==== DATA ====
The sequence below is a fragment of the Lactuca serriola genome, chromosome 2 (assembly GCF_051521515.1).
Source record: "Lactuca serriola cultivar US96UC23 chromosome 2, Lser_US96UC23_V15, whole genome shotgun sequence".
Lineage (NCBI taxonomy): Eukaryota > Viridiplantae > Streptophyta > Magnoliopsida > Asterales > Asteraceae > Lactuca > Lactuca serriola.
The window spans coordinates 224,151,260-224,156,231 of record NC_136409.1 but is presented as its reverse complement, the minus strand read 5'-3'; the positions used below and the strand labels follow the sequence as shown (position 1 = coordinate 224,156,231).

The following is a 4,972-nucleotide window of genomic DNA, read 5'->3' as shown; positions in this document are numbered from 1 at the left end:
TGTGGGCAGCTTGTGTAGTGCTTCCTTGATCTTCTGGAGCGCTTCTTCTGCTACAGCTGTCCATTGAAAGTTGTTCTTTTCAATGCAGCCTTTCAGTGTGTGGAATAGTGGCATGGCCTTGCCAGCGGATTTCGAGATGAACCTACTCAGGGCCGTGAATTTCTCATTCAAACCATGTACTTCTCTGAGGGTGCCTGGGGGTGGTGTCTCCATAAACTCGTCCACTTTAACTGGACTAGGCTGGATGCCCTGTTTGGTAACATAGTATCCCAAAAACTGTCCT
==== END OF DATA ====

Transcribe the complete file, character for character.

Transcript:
The sequence below is a fragment of the Lactuca serriola genome, chromosome 2 (assembly GCF_051521515.1).
Source record: "Lactuca serriola cultivar US96UC23 chromosome 2, Lser_US96UC23_V15, whole genome shotgun sequence".
Lineage (NCBI taxonomy): Eukaryota > Viridiplantae > Streptophyta > Magnoliopsida > Asterales > Asteraceae > Lactuca > Lactuca serriola.
The window spans coordinates 224,151,260-224,156,231 of record NC_136409.1 but is presented as its reverse complement, the minus strand read 5'-3'; the positions used below and the strand labels follow the sequence as shown (position 1 = coordinate 224,156,231).

The following is a 4,972-nucleotide window of genomic DNA, read 5'->3' as shown; positions in this document are numbered from 1 at the left end:
TGTGGGCAGCTTGTGTAGTGCTTCCTTGATCTTCTGGAGCGCTTCTTCTGCTACAGCTGTCCATTGAAAGTTGTTCTTTTCAATGCAGCCTTTCAGTGTGTGGAATAGTGGCATGGCCTTGCCAGCGGATTTCGAGATGAACCTACTCAGGGCCGTGAATTTCTCATTCAAACCATGTACTTCTCTGAGGGTGCCTGGGGGTGGTGTCTCCATAAACTCGTCCACTTTAACTGGACTAGGCTGGATGCCCTGTTTGGTAACATAGTATCCCAAAAACTGTCCT